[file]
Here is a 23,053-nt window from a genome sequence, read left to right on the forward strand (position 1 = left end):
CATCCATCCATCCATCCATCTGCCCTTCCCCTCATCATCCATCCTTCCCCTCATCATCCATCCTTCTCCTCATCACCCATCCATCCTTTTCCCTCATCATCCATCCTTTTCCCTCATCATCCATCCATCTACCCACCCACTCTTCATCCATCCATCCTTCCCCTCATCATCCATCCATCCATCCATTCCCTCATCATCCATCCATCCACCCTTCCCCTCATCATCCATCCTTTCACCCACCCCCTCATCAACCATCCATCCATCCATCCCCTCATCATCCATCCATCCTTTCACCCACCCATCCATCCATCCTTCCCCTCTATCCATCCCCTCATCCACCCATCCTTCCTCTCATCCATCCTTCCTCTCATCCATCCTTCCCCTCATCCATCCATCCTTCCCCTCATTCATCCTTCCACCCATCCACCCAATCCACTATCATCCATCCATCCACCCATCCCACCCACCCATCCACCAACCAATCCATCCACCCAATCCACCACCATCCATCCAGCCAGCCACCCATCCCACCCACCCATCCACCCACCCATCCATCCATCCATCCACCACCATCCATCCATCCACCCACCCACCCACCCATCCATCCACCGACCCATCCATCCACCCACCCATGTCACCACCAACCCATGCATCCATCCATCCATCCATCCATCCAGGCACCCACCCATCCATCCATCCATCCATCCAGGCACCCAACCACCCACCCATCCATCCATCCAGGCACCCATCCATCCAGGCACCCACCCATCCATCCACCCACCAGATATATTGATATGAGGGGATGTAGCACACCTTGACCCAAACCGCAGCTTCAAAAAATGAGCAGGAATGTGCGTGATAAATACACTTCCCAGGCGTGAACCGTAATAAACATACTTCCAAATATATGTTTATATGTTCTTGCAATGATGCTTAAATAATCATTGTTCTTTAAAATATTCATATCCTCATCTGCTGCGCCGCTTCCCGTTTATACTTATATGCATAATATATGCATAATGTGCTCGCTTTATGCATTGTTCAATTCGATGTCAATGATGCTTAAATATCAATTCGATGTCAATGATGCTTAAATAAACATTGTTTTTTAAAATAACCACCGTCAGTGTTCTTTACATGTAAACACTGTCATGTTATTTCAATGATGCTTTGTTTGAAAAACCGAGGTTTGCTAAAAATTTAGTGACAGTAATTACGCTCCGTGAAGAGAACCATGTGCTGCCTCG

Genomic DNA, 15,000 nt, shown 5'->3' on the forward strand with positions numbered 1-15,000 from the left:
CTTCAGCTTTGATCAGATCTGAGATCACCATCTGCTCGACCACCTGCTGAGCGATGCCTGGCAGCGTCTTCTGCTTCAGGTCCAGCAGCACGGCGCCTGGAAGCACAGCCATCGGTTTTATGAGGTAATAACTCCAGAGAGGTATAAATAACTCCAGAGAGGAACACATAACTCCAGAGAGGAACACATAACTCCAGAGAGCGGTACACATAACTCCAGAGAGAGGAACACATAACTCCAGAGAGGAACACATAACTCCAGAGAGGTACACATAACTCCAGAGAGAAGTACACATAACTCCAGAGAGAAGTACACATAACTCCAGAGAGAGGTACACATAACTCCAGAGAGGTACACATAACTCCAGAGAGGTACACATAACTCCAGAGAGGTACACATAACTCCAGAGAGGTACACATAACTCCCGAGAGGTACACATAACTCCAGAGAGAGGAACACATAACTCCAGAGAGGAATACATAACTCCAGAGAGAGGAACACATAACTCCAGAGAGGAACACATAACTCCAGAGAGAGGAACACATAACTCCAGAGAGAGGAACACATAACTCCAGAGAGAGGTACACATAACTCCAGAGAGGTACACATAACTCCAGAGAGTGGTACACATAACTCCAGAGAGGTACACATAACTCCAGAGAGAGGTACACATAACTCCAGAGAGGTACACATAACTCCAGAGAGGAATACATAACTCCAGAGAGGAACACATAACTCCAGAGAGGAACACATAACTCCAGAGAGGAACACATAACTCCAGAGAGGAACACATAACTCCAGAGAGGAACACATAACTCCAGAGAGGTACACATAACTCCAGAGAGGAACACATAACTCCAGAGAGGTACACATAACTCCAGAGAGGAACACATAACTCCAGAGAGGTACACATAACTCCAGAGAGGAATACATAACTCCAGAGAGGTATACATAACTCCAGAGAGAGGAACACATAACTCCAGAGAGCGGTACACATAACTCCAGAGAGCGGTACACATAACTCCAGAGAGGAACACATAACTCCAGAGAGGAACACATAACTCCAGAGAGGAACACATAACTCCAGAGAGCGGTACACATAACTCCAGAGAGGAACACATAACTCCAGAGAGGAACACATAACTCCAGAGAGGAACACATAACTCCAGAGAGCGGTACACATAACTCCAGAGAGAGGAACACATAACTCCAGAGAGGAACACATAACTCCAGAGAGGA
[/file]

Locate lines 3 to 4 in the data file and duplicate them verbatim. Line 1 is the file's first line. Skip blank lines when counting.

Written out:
Genomic DNA, 15,000 nt, shown 5'->3' on the forward strand with positions numbered 1-15,000 from the left:
CTTCAGCTTTGATCAGATCTGAGATCACCATCTGCTCGACCACCTGCTGAGCGATGCCTGGCAGCGTCTTCTGCTTCAGGTCCAGCAGCACGGCGCCTGGAAGCACAGCCATCGGTTTTATGAGGTAATAACTCCAGAGAGGTATAAATAACTCCAGAGAGGAACACATAACTCCAGAGAGGAACACATAACTCCAGAGAGCGGTACACATAACTCCAGAGAGAGGAACACATAACTCCAGAGAGGAACACATAACTCCAGAGAGGTACACATAACTCCAGAGAGAAGTACACATAACTCCAGAGAGAAGTACACATAACTCCAGAGAGAGGTACACATAACTCCAGAGAGGTACACATAACTCCAGAGAGGTACACATAACTCCAGAGAGGTACACATAACTCCAGAGAGGTACACATAACTCCCGAGAGGTACACATAACTCCAGAGAGAGGAACACATAACTCCAGAGAGGAATACATAACTCCAGAGAGAGGAACACATAACTCCAGAGAGGAACACATAACTCCAGAGAGAGGAACACATAACTCCAGAGAGAGGAACACATAACTCCAGAGAGAGGTACACATAACTCCAGAGAGGTACACATAACTCCAGAGAGTGGTACACATAACTCCAGAGAGGTACACATAACTCCAGAGAGAGGTACACATAACTCCAGAGAGGTACACATAACTCCAGAGAGGAATACATAACTCCAGAGAGGAACACATAACTCCAGAGAGGAACACATAACTCCAGAGAGGAACACATAACTCCAGAGAGGAACACATAACTCCAGAGAGGAACACATAACTCCAGAGAGGTACACATAACTCCAGAGAGGAACACATAACTCCAGAGAGGTACACATAACTCCAGAGAGGAACACATAACTCCAGAGAGGTACACATAACTCCAGAGAGGAATACATAACTCCAGAGAGGTATACATAACTCCAGAGAGAGGAACACATAACTCCAGAGAGCGGTACACATAACTCCAGAGAGCGGTACACATAACTCCAGAGAGGAACACATAACTCCAGAGAGGAACACATAACTCCAGAGAGGAACACATAACTCCAGAGAGCGGTACACATAACTCCAGAGAGGAACACATAACTCCAGAGAGGAACACATAACTCCAGAGAGGAACACATAACTCCAGAGAGCGGTACACATAACTCCAGAGAGAGGAACACATAACTCCAGAGAGGAACACATAACTCCAGAGAGGA